‘Fahren­heit 451’ burns again

HBO adap­ta­tion scorches the In­ter­net age.

USA TODAY US Edition - - LIFE - Kelly Lawler

The new ver­sion of Fahren­heit 451 has two Michaels but not enough heat.

De­spite a clas­sic Amer­i­can novel as inspiration and a mar­quee cast, in­clud­ing Michael B. Jor­dan, Michael Shan­non and up-and-comer Sofia Boutella, HBO’s adap­ta­tion of Ray Brad­bury’s 1953 novel (Satur­day, 8 ET/PT, ★★☆☆) is a dis­ap­point­ment. In at­tempt­ing to update the sci-fi clas­sic for our dig­i­tal age, di­rec­tor and co-writer Ramin Bahrani glosses over the finer points of the novel, es­sen­tially turn­ing the story into the ex­actly the kind of sen­sa­tional en­ter­tain­ment Brad­bury was cri­tiquing.

This Fahren­heit still takes place in the Mid­west (Cleve­land), still fea­tures “fire­men” who set fires in­stead of putting them out, and still fo­cuses on Guy Mon­tag (Jor­dan), a fire­man who starts to have doubts about his life and job.

It’s still a cau­tion­ary tale about the dan­gers of for­get­ting our his­tory and ig­nor­ing so­ci­ety’s prob­lems in fa­vor of happy ig­no­rance. But the sim­i­lar­i­ties to the book pretty much end there.

The orig­i­nal novel sat­i­rized Amer­i­cans’ grow­ing ob­ses­sion with tele­vi­sion in the 1950s and how mass me­dia could cre­ate mass ap­a­thy. Other as­pects are firmly en­trenched in the 1950s of its pub­li­ca­tion, in­clud­ing fears of McCarthy­ism and Cold War nu­clear an­ni­hi­la­tion.

Some up­dat­ing was re­quired for a 2018 ver­sion, and the movie ably points its fin­ger in­stead at In­ter­net cul­ture: our con­stant check­ing of our sta­tus and likes on so­cial me­dia and our sub­sti­tu­tion of emo­jis and hate for ac­tual di­a­logue and dis­cus­sion.

But the film doesn’t have much to say af­ter point­ing out that the In­ter­net is va­pid and full of ha­tred. In­evitably, the use of emo­jis in the movie feels a bit ob­vi­ous — Mon­tag’s re­peated boasts that he’s “100” bor­ders on farce.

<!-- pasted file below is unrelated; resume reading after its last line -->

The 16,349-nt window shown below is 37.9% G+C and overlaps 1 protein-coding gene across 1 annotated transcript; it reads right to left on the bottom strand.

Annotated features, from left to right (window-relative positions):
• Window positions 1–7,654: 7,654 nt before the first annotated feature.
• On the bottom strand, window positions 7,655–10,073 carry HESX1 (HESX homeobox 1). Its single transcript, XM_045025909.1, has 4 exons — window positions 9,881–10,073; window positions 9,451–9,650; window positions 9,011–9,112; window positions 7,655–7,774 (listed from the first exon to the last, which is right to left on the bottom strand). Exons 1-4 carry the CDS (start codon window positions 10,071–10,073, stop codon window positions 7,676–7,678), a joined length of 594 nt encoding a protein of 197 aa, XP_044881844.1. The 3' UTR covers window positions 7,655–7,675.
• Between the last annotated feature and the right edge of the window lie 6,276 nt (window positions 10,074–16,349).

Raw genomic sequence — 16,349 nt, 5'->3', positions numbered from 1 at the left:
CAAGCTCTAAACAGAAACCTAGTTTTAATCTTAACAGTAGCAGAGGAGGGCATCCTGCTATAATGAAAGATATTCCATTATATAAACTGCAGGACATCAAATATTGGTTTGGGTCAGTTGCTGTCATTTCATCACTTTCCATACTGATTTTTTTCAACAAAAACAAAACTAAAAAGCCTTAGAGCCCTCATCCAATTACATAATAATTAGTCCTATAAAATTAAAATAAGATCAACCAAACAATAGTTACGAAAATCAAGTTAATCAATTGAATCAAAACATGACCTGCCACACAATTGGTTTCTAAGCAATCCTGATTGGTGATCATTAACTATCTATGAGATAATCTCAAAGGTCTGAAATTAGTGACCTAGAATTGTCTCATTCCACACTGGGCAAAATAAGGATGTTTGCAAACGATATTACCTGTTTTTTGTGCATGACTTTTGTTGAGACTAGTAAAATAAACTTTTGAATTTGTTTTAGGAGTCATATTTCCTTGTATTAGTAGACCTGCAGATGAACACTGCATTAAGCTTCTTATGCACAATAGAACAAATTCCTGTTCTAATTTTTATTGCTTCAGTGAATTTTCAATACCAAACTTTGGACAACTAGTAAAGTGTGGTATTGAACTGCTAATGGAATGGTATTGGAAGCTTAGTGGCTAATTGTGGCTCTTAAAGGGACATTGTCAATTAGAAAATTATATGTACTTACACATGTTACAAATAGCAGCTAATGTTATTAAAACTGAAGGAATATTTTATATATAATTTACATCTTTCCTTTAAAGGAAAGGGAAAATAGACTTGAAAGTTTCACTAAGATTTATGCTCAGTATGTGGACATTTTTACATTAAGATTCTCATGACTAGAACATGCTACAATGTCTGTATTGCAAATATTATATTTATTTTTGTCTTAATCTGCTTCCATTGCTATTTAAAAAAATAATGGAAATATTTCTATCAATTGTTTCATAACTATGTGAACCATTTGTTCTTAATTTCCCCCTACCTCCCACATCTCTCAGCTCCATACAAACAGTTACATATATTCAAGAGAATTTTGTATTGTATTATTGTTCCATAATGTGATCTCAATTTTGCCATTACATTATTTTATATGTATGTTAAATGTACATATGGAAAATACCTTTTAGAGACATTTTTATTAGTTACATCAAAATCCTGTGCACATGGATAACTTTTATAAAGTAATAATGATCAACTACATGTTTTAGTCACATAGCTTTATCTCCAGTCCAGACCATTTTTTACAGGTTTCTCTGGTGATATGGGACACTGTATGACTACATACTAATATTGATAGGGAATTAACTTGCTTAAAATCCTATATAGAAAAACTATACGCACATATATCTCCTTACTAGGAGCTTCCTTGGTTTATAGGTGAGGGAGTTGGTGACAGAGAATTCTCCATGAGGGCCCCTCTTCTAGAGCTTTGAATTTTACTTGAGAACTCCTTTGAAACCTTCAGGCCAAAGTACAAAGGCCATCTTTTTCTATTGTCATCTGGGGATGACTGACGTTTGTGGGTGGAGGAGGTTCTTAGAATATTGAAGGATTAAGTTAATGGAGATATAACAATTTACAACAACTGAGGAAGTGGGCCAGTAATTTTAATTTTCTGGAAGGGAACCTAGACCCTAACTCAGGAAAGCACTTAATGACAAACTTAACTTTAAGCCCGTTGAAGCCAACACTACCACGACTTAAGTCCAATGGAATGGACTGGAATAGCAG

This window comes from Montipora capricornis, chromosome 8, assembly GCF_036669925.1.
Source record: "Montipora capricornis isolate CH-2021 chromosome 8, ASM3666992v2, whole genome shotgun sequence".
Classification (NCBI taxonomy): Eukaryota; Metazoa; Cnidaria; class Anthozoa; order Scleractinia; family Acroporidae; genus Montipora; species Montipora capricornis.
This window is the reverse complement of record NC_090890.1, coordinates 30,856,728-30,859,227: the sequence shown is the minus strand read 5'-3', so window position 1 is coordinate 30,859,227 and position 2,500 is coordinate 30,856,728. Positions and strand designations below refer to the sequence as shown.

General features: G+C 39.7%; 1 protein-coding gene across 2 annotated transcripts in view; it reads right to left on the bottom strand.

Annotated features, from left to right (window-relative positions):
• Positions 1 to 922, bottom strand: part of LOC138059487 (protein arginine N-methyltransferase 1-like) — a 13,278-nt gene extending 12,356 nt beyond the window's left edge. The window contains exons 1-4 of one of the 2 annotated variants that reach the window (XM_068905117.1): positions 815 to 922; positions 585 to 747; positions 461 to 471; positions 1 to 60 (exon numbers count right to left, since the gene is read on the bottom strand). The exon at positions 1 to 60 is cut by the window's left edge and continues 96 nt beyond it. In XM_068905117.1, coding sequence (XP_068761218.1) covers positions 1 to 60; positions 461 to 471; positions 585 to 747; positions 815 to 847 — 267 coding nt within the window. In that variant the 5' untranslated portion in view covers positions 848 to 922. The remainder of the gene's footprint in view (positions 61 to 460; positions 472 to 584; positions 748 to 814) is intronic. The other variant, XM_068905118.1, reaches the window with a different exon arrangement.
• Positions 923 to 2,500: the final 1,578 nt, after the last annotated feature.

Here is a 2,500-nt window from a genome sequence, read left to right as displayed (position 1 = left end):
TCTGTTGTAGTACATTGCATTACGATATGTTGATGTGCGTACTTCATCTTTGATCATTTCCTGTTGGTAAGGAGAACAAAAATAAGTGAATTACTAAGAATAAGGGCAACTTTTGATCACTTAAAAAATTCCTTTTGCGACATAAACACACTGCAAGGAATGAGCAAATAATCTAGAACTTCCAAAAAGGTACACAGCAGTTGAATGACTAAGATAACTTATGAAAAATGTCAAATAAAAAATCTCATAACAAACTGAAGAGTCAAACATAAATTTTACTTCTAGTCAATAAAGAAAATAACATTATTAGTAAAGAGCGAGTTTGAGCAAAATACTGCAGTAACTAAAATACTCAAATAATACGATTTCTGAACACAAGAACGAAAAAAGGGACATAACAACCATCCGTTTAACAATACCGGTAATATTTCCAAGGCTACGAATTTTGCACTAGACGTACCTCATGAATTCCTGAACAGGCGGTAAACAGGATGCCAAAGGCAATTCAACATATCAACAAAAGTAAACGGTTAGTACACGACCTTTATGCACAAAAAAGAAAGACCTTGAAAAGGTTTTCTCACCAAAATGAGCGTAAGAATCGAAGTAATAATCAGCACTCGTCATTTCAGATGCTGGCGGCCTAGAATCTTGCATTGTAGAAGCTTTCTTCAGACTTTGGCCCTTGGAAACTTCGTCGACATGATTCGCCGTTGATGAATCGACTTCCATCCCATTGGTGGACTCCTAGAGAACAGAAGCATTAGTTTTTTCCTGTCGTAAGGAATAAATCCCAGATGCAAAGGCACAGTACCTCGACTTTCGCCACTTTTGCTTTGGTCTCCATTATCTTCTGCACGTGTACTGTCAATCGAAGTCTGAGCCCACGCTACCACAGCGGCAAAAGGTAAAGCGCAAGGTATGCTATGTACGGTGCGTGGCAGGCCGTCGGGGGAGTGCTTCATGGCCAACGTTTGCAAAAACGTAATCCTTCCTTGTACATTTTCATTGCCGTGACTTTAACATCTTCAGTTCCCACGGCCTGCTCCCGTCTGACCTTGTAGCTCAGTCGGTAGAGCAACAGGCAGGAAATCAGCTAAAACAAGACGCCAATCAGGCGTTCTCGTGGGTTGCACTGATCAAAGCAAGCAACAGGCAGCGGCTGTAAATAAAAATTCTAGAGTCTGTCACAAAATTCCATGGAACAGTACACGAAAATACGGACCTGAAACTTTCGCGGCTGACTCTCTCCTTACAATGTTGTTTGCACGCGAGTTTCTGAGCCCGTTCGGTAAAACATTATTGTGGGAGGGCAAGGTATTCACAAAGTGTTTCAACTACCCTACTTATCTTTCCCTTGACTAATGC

The movie drops Mon­tag’s wife, Mil­dred, ages up Clarice (Boutella) so that she and Mon­tag can have a ro­mance and pa­pers over much of the book’s in­tel­lec­tual de­bate with generic ac­tion scenes, a govern­ment con­spir­acy and a magic DNA mol­e­cule that holds mil­lions of books, stored in a bird (se­ri­ously). It makes the story con­vo­luted and lu­di­crous, as op­posed to the sub­tle and un­nerv­ing source ma­te­rial.

The ac­tors do their best to add some spark, de­spite the limitations of the script. Shan­non chews scenery left and right as Capt. Beatty, Mon­tag’s com­mand­ing of­fi­cer who strug­gles with the laws he en­forces but mostly just glow­ers and yells. Jor­dan is an ap­peal­ing lead­ing man with a great con­cerned ex­pres­sion (which he de­ploys fre­quently), but he and Boutella lack chem­istry as a ro­man­tic pair.

It’s a shame that HBO has turned a novel fa­mous for its re­sis­tance to mind­less en­ter­tain­ment into some­thing that evokes run-of-the-mill dystopian films.

There’s noth­ing to dis­tin­guish Fahren­heit other than the fire im­agery. And it’s not much of a plea­sure to watch the movie burn.


Michael B. Jor­dan is con­flicted Mon­tag in the up­dated adap­ta­tion of Ray Brad­bury’s “Fahren­heit 451.”

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